Another result produced by the pandemic is that we have seen the increasing use of technology. In Session 2, we have heard experts discussing on how digital technologies are now commonly used by legal and business professionals, both in court and in dispute resolution proceedings.
Long identifying the impact of legal technology, the Hong Kong Government is committed to developing and promoting online dispute resolution (ODR), and in 2020 Hong Kong opted into the APEC Collaborative Framework for Online Dispute Resolution of Cross Border Business-to-Business Disputes. However, as pointed out by the presenters, we must not lose sight of the potential legal issues involved when we leverage on lawtech and ODR. Recognising this, we have launched the Inclusive Global Legal Innovation Platform on ODR (iGLIP on ODR) comprising experts from around the globe to keep track of the relevant international developments and study the relevant issues. I note that at its recent 54th Session, the UNCITRAL Commission has endorsed for the UNCITRAL Secretariat to continue to collaborate with the DoJ Project Office and to take part in iGLIP on ODR. We are committed to further contributing to relevant international developments and will continue to strive to provide timely and relevant capacity building projects for judges, officials and practitioners in the region.
Finally, as there will be disputes that cannot be resolved satisfactorily with the latest technology or by the best judges, there may come the unfortunate truth of the possible eventuality of insolvency and restructuring for some enterprises which may succumb to the difficulties presented in cross-border situations. Session 3 today raised some cross-border issues in insolvency and how UNCITRAL instruments and tools can tackle the matter.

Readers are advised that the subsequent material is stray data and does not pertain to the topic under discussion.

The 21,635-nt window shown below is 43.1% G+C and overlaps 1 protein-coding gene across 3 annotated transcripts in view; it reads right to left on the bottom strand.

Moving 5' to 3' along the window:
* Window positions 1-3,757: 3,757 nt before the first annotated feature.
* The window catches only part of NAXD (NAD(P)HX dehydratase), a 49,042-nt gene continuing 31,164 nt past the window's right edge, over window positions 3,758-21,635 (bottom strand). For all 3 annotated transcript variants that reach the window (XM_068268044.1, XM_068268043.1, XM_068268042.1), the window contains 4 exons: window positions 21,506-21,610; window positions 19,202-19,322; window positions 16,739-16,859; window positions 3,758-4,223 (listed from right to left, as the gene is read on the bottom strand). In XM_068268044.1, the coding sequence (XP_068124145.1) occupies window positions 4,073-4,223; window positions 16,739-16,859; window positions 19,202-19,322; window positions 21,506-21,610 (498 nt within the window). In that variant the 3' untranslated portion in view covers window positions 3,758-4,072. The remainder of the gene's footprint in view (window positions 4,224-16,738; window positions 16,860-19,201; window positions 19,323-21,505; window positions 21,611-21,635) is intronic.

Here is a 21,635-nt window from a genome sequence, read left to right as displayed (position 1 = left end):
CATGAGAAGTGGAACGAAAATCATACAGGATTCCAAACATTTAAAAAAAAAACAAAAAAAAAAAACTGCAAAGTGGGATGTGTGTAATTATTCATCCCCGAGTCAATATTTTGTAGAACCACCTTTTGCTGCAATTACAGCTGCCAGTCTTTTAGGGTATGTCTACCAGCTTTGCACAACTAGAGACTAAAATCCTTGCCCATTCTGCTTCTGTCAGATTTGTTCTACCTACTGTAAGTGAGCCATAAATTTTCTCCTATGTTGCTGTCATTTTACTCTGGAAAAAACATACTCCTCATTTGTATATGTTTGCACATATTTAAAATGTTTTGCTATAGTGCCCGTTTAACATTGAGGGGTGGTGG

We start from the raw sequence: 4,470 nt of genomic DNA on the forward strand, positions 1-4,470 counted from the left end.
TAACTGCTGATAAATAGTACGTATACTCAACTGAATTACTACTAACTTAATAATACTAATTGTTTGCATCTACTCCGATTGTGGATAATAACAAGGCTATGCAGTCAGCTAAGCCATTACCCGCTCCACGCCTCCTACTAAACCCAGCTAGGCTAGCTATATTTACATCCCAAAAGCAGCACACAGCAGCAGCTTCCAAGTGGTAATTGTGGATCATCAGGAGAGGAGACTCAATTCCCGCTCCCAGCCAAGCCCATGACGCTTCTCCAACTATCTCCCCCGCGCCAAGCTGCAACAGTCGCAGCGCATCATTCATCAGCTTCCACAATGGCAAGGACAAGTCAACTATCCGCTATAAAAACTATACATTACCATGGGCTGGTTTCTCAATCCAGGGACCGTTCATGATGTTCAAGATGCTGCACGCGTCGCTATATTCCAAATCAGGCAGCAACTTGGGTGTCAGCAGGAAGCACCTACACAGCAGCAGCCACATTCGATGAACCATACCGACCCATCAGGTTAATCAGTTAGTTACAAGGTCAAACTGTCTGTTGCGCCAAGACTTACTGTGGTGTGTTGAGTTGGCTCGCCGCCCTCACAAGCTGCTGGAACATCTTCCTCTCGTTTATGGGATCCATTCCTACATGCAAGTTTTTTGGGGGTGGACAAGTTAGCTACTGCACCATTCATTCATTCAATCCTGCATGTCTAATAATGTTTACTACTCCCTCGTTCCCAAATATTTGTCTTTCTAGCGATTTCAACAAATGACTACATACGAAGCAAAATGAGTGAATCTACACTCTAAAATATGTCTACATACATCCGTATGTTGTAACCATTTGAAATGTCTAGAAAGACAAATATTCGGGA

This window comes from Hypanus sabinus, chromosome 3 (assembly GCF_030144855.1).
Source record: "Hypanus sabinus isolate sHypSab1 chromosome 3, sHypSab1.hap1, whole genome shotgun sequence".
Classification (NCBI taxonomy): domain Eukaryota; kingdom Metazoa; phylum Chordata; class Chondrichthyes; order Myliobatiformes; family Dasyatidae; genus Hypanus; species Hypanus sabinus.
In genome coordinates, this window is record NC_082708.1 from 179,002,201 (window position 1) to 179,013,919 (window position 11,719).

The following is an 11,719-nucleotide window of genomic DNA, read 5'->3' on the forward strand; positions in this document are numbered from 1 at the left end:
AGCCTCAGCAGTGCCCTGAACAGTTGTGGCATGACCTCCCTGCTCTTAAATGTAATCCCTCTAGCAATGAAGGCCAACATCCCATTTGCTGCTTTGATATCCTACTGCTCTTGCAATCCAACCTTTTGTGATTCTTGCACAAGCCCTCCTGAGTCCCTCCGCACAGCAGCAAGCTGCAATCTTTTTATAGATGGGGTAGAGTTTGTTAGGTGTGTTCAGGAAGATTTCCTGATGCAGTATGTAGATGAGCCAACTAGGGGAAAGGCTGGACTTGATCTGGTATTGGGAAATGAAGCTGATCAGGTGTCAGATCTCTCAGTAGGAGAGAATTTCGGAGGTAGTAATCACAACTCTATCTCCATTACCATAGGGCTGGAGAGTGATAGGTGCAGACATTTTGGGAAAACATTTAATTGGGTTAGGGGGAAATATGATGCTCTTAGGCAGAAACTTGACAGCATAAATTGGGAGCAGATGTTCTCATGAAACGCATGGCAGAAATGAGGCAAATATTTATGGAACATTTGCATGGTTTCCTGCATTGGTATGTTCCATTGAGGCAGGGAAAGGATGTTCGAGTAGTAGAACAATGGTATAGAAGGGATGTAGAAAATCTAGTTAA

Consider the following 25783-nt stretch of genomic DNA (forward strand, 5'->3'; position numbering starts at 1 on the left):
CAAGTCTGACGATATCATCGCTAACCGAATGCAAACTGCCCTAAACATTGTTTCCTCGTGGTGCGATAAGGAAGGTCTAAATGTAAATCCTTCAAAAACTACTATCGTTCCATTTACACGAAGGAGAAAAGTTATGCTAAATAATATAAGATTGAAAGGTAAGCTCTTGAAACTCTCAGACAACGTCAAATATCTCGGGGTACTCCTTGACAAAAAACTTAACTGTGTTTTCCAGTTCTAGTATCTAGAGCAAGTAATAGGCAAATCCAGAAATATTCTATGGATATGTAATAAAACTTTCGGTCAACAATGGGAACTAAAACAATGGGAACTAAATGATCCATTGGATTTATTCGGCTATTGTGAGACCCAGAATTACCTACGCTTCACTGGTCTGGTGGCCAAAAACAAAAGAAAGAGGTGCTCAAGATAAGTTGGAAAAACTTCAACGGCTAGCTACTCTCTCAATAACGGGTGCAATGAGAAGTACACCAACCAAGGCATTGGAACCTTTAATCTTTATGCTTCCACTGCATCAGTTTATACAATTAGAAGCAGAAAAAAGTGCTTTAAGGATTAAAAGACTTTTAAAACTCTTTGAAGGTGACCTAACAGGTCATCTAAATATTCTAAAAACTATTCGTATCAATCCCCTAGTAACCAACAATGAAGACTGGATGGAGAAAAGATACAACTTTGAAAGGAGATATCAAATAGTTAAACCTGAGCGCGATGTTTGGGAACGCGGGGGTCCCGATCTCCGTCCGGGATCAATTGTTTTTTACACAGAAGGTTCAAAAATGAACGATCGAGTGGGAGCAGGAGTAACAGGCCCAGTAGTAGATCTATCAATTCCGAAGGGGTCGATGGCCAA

As you have heard from our presenters, under the new co-operation mechanism between Hong Kong and the Mainland on corporate insolvency and debt restructuring, liquidators and provisional liquidators from Hong Kong may apply to a court in Shenzhen, Shanghai or Xiamen for recognition of bankruptcy proceedings in the Mainland. Similarly, bankruptcy administrators from the Mainland may continue to apply to our High Court for recognition and assistance according to existing common law principles in Hong Kong. We look forward to sharing with you our jurisprudence on this subject and how this unique mechanism has impacted the insolvency and restructuring sector when we gather again, hopefully in person.
To conclude, my heartfelt thanks go once again to all the moderators, presenters and audiences for today's Judicial Roundtable and everyone who has contributed to make this Judicial Summit a success during this new normal. I am sure that all of you have lots of ideas and inspiration to take home. To close, I would like to extend an invitation for you to work with us in exploring opportunities for collaboration and capacity building, and we always welcome ideas in this respect from different countries and entities. I hope that we can welcome you all to Hong Kong physically in our upcoming events, and I hope to see you all in person, mask-free, at the next Judicial Summit in Hong Kong in 2023. Thank you very much.
Note: Article 79 of the CISG provides that "[a] party is not liable for a failure to perform any of his obligations" if the party has encountered a certain impediment defined therein. There are controversies on whether Article 79 as a rule exempts a party from specific performance claims and the so-called "hardship" cases are within the ambit of Article 79.
Ends/Tuesday, November 2, 2021